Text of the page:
the birth of an American phrase: ‘Where’s the beef?’

The American-English phrase Where’s the beef? originated in a 1984 national television advertising campaign for the hamburger chain Wendy’s.

Michael Norman described the television advertisement in ‘Where’s the Beef?’ All Over Town, It Seems, published in The New York Times (New York City, N.Y.) of Saturday 11th February 1984:

The commercial, which ends a six-week national run on Monday but will appear in selected regions for a few weeks more, features three elderly women standing in front of a counter eyeing a huge hamburger bun and an absurdly small patty.
“It certainly is a big bun,” says the first woman.
“It’s a very big bun,” says the second.
“A big fluffy bun,” continues the first.
“It’s a very big fluffy bun,” the second agrees.
Then, the third woman, obviously impatient with this patter, demands an answer to a question that has turned into an instant punch line.
Where’s the beef?” she snaps. “Where’s the beef? Hey, where’s the beef?

Clara Peller, Elizabeth Shaw and Mildred Lane as the three elderly ladies at the Home of the Big Bun—photograph from ‘Where’s the Beef?’ All Over Town, It Seems, published in The New York Times (New York City, N.Y.) of Saturday 11th February 1984:

'where's the beef' TV advertisement for Wendy's - The New York Times (New York City, N.Y.) - 11 February 1984

Pamela G. Hollie had mentioned this advertising campaign in Burger King Extending Price Cuts, published in The New York Times (New York City, N.Y.) of Saturday 7th January 1984:

The Burger King Corporation plans to announce the latest challenge in its war with the McDonald’s Corporation on Monday: It will cut the price of its regular hamburger about 35 percent, to 39 cents, nationwide.
Wendy’s, the third-largest hamburger chain, says it will wait and see what happens. Wendy’s does not have a directly comparable product, so it is not taking part in this price competition.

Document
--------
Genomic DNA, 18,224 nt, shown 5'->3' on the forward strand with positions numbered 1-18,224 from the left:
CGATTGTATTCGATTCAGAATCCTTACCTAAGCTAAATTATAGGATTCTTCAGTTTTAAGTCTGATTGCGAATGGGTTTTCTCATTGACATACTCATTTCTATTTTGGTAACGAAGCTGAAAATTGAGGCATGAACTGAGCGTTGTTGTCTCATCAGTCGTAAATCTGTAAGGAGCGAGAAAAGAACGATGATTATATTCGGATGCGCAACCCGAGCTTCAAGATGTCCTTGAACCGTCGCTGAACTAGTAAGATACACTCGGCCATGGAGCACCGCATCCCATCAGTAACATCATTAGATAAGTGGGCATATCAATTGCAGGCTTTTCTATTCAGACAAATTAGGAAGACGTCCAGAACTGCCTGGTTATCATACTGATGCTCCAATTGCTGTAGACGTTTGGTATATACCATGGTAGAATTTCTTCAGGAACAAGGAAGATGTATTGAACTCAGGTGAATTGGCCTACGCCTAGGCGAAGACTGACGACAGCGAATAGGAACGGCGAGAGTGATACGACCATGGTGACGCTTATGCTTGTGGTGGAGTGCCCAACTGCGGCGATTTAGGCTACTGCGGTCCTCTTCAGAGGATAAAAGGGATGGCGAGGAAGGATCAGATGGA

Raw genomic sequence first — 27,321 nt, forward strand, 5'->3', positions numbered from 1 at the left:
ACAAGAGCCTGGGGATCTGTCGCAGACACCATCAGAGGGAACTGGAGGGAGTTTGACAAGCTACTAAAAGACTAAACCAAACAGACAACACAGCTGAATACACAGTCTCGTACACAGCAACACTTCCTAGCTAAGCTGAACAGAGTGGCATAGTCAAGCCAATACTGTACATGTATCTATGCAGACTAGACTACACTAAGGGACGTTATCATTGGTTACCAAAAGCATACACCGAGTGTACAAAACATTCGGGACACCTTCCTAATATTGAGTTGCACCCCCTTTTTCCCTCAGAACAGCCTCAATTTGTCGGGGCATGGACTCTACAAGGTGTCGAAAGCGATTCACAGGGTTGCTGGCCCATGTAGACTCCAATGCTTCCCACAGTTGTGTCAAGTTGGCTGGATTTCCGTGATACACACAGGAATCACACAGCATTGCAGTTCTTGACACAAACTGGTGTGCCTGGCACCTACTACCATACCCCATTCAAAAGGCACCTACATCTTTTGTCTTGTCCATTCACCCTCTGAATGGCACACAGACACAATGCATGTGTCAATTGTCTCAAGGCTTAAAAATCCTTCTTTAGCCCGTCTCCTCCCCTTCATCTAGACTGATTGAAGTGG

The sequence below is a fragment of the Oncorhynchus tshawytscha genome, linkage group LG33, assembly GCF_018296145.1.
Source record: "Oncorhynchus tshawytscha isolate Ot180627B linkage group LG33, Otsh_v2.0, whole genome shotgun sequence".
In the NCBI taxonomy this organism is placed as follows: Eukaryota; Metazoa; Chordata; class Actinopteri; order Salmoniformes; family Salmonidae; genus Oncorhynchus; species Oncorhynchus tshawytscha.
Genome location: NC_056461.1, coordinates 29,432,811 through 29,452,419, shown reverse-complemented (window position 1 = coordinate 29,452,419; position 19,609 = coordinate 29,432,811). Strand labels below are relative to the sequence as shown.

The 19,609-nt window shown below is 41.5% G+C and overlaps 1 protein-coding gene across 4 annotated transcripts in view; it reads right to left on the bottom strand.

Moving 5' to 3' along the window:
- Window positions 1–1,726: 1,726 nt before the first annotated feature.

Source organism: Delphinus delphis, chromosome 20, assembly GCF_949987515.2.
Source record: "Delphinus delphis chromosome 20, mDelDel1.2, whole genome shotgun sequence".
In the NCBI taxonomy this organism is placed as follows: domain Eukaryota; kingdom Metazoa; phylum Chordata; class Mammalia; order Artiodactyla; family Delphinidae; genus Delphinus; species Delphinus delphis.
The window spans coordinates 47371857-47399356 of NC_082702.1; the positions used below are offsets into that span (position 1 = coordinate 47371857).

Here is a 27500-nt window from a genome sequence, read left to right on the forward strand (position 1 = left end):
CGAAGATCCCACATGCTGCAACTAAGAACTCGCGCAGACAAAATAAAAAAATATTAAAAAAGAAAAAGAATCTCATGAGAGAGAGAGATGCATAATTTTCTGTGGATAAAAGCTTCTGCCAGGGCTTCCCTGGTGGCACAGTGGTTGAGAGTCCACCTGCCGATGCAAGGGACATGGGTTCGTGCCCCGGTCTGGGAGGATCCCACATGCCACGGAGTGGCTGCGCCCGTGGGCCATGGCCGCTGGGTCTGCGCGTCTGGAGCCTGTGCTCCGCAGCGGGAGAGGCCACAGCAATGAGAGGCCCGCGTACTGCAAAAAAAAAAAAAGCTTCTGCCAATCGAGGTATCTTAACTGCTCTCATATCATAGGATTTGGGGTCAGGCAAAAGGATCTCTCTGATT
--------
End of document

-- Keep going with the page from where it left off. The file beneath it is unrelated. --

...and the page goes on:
But Wendy’s said it will announce a national campaign Monday that will ask: “Where’s the beef?” It will compare Wendy’s single burger with Burger King’s Whopper and McDonald’s Big Mac. “They have more bun, less meat and they cost more,” said Denny Lynch, a Wendy’s spokesman. “If they were discounting their large hamburgers, we’d be in the fray.”

This advertising campaign was not limited to television—as explained in Business Notes, published in The Tennessean (Nashville, Tennessee) of Sunday 15th January 1984:

Wendy’s International has launched an $8 million national television advertising campaign with a humorous twist urging consumers to examine the beef between the “fluffy” buns of the nation’s hamburgers.
Also it is giving out tiny magnifying glasses called “competitive meat detector” in connection with its “Where’s the beef” theme, while claiming to have 25% more beef in its single than its biggest competitor and 10% more than its second biggest competitor — while underpricing both.

Where’s the beef? immediately became an idiomatic phrase. The earliest occurrences that I have found are from ‘Miracle’ aiding next Flyer foe, published in The Journal Herald (Dayton, Ohio) of Tuesday 17th January 1984—the sportswriter Gary Nuhn used the phrase to characterise Dayton’s basketball team’s “non-beefy” lineup:

PHILADELPHIA — The man and the woman came late to Saturday’s Dayton-Missouri basketball game at the University of Dayton Arena. The second half was just beginning.
They took off their coats and sat down.
The second half was starting and Dayton’s players walked onto the floor — Ed Young, Roosevelt Chapman, Damon Goodwin, Larry Schellenberg and Sedric Toney.
The woman looked puzzled.
Where’s the beef?” she asked.
Her escort shrugged his shoulders. He asked someone in front of him, “Uh, no offense, but where’s the beef?
The woman repeated it quickly. “Where’s the beef?
It wasn’t a commercial for Wendy’s Old Fashioned Hamburgers. It only seemed like it.
The Flyers’ most effective lineup lately has been this three-guard, two-forward, non-beefy variety and it wouldn’t be a surprise if that lineup found itself together again tonight at the Palestra as Dayton (6-6) meets Temple (10-1). Game time is 7 o’clock. Cheese is 20 cents extra.